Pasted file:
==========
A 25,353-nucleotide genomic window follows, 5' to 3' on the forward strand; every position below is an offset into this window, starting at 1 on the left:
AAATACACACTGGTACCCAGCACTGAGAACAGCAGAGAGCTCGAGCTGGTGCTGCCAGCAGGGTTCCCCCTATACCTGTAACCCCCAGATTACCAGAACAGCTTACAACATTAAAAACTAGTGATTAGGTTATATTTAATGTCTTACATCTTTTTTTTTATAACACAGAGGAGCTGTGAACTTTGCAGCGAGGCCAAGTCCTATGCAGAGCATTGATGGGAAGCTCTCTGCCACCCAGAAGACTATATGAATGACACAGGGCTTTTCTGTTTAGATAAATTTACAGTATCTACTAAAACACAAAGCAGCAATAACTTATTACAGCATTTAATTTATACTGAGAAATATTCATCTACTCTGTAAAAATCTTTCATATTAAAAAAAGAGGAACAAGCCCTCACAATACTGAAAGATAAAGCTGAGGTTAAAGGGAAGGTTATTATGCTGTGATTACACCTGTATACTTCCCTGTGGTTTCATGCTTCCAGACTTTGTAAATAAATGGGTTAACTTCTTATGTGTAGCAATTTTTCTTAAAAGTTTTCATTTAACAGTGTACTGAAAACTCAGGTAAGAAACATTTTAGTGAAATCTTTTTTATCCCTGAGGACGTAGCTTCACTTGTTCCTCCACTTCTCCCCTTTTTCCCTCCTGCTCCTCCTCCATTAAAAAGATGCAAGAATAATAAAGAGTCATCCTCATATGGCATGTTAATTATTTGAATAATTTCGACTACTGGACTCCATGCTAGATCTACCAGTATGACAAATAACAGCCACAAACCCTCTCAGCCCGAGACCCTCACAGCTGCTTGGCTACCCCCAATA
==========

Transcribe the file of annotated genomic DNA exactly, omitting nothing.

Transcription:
A 25,353-nucleotide genomic window follows, 5' to 3' on the forward strand; every position below is an offset into this window, starting at 1 on the left:
AAATACACACTGGTACCCAGCACTGAGAACAGCAGAGAGCTCGAGCTGGTGCTGCCAGCAGGGTTCCCCCTATACCTGTAACCCCCAGATTACCAGAACAGCTTACAACATTAAAAACTAGTGATTAGGTTATATTTAATGTCTTACATCTTTTTTTTTATAACACAGAGGAGCTGTGAACTTTGCAGCGAGGCCAAGTCCTATGCAGAGCATTGATGGGAAGCTCTCTGCCACCCAGAAGACTATATGAATGACACAGGGCTTTTCTGTTTAGATAAATTTACAGTATCTACTAAAACACAAAGCAGCAATAACTTATTACAGCATTTAATTTATACTGAGAAATATTCATCTACTCTGTAAAAATCTTTCATATTAAAAAAAGAGGAACAAGCCCTCACAATACTGAAAGATAAAGCTGAGGTTAAAGGGAAGGTTATTATGCTGTGATTACACCTGTATACTTCCCTGTGGTTTCATGCTTCCAGACTTTGTAAATAAATGGGTTAACTTCTTATGTGTAGCAATTTTTCTTAAAAGTTTTCATTTAACAGTGTACTGAAAACTCAGGTAAGAAACATTTTAGTGAAATCTTTTTTATCCCTGAGGACGTAGCTTCACTTGTTCCTCCACTTCTCCCCTTTTTCCCTCCTGCTCCTCCTCCATTAAAAAGATGCAAGAATAATAAAGAGTCATCCTCATATGGCATGTTAATTATTTGAATAATTTCGACTACTGGACTCCATGCTAGATCTACCAGTATGACAAATAACAGCCACAAACCCTCTCAGCCCGAGACCCTCACAGCTGCTTGGCTACCCCCAATA